Almost a year ago, The Columbus Dispatch began a series covering alarming gaps and abuse in Ohio’s guardianship system. It didn’t take long for lawmakers to respond and soon we had legislation to help bring reform in Ohio.
Ohio House Bill (HB) 624, sponsored by Representative Dorothy Pelanda (R-District 86) during the 2013-2014 legislative session, would have allowed for the distribution of a ward’s “bill of rights,” and to require that a guardian receive the Ohio Guardianship Guide, prepared by the Ohio Attorney General, and acknowledge its receipt. The idea behind the bill of rights is to provide essentially a cheat sheet for the benefit of all involved spelling out various rights of wards found under law.
What Happened to HB 624?
HB 624 listed 19 specific rights. That list included broad language, such as “to be treated with dignity and respect.” It also mentioned the right “to privacy, which includes the right to privacy of the body.”
This attracted the attention of at least one anti-choice organization. It opposed the concept of a female ward having the ability and right to terminate a pregnancy without opposition from her guardian or even being informed of that right. The group voiced its objections to lawmakers and, instead of HB 624 passing, it was buried as the Ohio General Assembly wrapped up its legislative session.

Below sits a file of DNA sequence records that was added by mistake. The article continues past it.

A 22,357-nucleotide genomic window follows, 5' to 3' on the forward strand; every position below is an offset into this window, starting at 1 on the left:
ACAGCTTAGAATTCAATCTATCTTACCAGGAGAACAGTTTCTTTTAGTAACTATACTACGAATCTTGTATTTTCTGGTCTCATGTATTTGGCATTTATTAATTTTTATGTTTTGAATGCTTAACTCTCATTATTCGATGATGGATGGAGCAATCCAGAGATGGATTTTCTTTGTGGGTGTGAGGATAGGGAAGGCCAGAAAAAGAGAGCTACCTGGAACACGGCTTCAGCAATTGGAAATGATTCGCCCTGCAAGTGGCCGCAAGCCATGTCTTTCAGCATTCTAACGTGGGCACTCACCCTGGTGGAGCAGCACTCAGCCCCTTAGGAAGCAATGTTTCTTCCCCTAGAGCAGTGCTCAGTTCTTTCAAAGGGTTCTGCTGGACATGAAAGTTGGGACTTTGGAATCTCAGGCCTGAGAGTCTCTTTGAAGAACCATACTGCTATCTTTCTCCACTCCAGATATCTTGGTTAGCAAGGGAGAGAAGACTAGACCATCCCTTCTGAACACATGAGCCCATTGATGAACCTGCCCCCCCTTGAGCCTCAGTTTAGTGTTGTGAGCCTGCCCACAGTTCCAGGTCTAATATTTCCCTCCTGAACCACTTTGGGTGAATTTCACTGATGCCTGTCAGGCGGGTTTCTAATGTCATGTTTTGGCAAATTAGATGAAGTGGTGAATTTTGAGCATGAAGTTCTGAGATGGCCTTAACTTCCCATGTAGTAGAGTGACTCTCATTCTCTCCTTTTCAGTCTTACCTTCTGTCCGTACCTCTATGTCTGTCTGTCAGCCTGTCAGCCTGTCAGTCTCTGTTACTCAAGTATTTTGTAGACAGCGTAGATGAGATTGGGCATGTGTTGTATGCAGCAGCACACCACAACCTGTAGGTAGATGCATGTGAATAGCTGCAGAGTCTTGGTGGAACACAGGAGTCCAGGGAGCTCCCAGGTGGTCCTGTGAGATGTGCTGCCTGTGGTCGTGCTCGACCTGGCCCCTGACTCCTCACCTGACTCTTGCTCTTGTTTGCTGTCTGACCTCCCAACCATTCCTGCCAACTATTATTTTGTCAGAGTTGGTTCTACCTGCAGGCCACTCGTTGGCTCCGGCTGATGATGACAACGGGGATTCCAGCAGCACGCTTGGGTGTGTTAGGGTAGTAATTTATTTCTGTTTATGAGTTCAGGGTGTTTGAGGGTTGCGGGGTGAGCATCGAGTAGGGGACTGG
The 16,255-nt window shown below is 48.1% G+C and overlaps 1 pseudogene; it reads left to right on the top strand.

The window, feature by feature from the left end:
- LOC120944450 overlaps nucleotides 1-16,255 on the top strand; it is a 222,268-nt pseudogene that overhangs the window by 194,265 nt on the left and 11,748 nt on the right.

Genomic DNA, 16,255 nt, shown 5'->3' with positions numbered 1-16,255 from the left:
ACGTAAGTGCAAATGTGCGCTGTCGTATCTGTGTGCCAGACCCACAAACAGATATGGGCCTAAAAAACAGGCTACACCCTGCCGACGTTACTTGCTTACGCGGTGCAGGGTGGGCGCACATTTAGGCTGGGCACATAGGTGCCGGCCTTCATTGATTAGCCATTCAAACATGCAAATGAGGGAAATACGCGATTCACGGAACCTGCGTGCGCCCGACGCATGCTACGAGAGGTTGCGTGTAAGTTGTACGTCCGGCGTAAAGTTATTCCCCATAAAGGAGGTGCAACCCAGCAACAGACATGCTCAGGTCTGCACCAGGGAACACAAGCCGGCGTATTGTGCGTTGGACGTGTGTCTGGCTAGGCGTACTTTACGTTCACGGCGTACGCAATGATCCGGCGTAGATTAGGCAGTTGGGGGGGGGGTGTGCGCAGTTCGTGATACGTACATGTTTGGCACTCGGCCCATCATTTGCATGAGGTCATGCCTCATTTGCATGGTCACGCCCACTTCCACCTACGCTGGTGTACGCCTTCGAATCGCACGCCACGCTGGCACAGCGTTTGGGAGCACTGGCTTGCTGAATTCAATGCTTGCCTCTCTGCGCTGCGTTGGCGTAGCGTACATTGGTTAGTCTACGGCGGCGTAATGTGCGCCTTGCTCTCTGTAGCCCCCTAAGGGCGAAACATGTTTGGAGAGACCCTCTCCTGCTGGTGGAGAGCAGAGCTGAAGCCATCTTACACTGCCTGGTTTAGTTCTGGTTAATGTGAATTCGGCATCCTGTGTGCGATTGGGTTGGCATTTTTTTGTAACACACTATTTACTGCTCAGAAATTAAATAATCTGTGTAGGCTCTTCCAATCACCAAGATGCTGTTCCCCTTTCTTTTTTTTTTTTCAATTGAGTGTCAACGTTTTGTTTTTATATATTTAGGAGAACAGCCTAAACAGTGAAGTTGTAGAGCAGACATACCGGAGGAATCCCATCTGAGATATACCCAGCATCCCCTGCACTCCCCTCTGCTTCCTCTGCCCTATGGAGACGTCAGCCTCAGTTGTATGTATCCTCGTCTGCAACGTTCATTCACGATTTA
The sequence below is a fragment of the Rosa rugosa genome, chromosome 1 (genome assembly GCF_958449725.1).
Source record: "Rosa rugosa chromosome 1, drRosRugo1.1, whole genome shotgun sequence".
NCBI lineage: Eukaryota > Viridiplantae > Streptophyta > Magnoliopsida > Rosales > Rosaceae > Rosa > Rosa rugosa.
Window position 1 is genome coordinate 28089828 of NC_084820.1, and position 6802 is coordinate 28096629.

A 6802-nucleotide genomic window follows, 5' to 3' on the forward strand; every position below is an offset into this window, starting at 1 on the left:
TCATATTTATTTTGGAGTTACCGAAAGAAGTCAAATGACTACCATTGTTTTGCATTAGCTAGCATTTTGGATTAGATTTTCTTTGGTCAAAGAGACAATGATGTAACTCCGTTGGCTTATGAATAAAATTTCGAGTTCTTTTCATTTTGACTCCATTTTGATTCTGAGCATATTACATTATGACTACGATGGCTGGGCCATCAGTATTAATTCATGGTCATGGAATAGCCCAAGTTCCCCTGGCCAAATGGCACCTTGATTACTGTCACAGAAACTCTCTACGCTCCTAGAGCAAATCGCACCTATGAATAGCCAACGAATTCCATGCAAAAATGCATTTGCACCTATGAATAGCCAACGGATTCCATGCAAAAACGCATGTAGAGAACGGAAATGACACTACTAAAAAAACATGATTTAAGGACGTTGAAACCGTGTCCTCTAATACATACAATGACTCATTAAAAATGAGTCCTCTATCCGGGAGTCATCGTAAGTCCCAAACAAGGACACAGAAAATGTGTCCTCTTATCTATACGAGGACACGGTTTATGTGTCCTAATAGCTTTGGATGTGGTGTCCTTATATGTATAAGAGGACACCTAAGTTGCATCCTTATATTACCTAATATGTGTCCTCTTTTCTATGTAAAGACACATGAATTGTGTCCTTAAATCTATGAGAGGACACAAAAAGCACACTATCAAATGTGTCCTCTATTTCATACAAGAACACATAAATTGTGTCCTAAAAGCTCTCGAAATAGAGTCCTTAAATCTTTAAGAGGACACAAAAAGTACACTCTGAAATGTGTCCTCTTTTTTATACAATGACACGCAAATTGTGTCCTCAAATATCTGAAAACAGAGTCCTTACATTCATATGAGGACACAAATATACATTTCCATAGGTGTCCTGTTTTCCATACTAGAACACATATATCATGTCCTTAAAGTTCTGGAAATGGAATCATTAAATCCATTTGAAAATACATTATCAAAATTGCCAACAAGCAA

With the start of a new legislative session in January, HB 50 was introduced, which incorporates last session’s HB 624 while adding new provisions involving foster care and adoption. Joining Representative Pelanda as the bill’s co-sponsor is Representative Cheryl Grossman (R-District 23).
For more information, read Ohio House Bill 50.
Missing Rights for Wards
Whereas HB 624 enumerated 19 rights in the ward’s bill of rights, HB 50 has fewer. What rights went missing from last session’s bill to this one?
Those would be the aforementioned provision regarding bodily privacy, as well as the rights “to procreate, or to consent or object to sterilization” and “to vote, if legally able.”
In a bill designed to inform some of Ohio’s most vulnerable citizens about their rights, information about four of the most important rights—to bodily privacy, to procreate, to not be sterilized, and to vote—have all been eliminated from view.
Censoring Vital Information
If the bill passes in this form it will not mean those rights do not exist; however, it would put the state of Ohio in the position of deliberately censoring valuable information in a document meant to help wards, guardians, and others involved in the guardianship system.
Here at the ACLU of Ohio we are alarmed about this development and recently contacted the bill’s two primary sponsors with our concerns, as well as members of the committee where HB 50 is being considered. In our letter, we not only express our dismay over the exclusion of these important rights, but ask that two more rights be added: the right to practice religion of their choice, or to abstain from the practice of religion; and the right to be free from unnecessary chemical or physical restraints. Both those rights are mentioned in a bill of rights currently used in Mahoning County and their inclusion in HB 50 makes perfect sense.
While most issues involving guardianship do not have civil liberties implications, the ones found (or not found) in HB 50most certainly do. That is why we are involved and will remain involved in attempts to amend the legislation to get Ohio government out of the censorship business and back to helping people.